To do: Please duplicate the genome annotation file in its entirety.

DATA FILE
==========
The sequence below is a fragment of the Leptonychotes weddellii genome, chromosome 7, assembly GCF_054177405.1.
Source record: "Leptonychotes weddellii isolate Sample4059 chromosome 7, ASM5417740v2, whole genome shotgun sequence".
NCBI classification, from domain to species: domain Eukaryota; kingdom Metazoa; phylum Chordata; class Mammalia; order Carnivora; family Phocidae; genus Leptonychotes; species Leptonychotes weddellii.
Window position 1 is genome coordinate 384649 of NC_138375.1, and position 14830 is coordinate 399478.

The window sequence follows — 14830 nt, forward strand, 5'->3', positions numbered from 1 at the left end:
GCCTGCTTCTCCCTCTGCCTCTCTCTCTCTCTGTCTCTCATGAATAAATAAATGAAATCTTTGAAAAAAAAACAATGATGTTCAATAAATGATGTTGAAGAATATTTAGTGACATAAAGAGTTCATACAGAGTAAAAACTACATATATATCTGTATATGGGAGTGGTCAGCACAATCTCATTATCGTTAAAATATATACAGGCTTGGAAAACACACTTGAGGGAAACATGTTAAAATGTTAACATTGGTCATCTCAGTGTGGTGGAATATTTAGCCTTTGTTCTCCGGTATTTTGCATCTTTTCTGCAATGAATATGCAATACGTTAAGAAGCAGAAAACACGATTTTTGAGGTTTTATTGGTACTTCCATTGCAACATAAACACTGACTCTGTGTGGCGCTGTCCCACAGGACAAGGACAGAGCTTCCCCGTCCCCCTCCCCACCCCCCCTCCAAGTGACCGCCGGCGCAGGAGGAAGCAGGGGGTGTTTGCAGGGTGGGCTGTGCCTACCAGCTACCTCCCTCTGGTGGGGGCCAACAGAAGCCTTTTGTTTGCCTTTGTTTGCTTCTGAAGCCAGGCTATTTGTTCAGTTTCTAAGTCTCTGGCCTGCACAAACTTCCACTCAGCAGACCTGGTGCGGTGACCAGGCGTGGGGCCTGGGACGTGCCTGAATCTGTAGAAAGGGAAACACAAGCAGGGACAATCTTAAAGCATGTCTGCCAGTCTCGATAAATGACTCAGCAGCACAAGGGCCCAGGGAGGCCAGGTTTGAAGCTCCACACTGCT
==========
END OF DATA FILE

The sequence below is a fragment of the Leptonychotes weddellii genome, chromosome 7, assembly GCF_054177405.1.
Source record: "Leptonychotes weddellii isolate Sample4059 chromosome 7, ASM5417740v2, whole genome shotgun sequence".
NCBI classification, from domain to species: domain Eukaryota; kingdom Metazoa; phylum Chordata; class Mammalia; order Carnivora; family Phocidae; genus Leptonychotes; species Leptonychotes weddellii.
Window position 1 is genome coordinate 384649 of NC_138375.1, and position 14830 is coordinate 399478.

The window sequence follows — 14830 nt, forward strand, 5'->3', positions numbered from 1 at the left end:
GCCTGCTTCTCCCTCTGCCTCTCTCTCTCTCTGTCTCTCATGAATAAATAAATGAAATCTTTGAAAAAAAAACAATGATGTTCAATAAATGATGTTGAAGAATATTTAGTGACATAAAGAGTTCATACAGAGTAAAAACTACATATATATCTGTATATGGGAGTGGTCAGCACAATCTCATTATCGTTAAAATATATACAGGCTTGGAAAACACACTTGAGGGAAACATGTTAAAATGTTAACATTGGTCATCTCAGTGTGGTGGAATATTTAGCCTTTGTTCTCCGGTATTTTGCATCTTTTCTGCAATGAATATGCAATACGTTAAGAAGCAGAAAACACGATTTTTGAGGTTTTATTGGTACTTCCATTGCAACATAAACACTGACTCTGTGTGGCGCTGTCCCACAGGACAAGGACAGAGCTTCCCCGTCCCCCTCCCCACCCCCCCTCCAAGTGACCGCCGGCGCAGGAGGAAGCAGGGGGTGTTTGCAGGGTGGGCTGTGCCTACCAGCTACCTCCCTCTGGTGGGGGCCAACAGAAGCCTTTTGTTTGCCTTTGTTTGCTTCTGAAGCCAGGCTATTTGTTCAGTTTCTAAGTCTCTGGCCTGCACAAACTTCCACTCAGCAGACCTGGTGCGGTGACCAGGCGTGGGGCCTGGGACGTGCCTGAATCTGTAGAAAGGGAAACACAAGCAGGGACAATCTTAAAGCATGTCTGCCAGTCTCGATAAATGACTCAGCAGCACAAGGGCCCAGGGAGGCCAGGTTTGAAGCTCCACACTGCT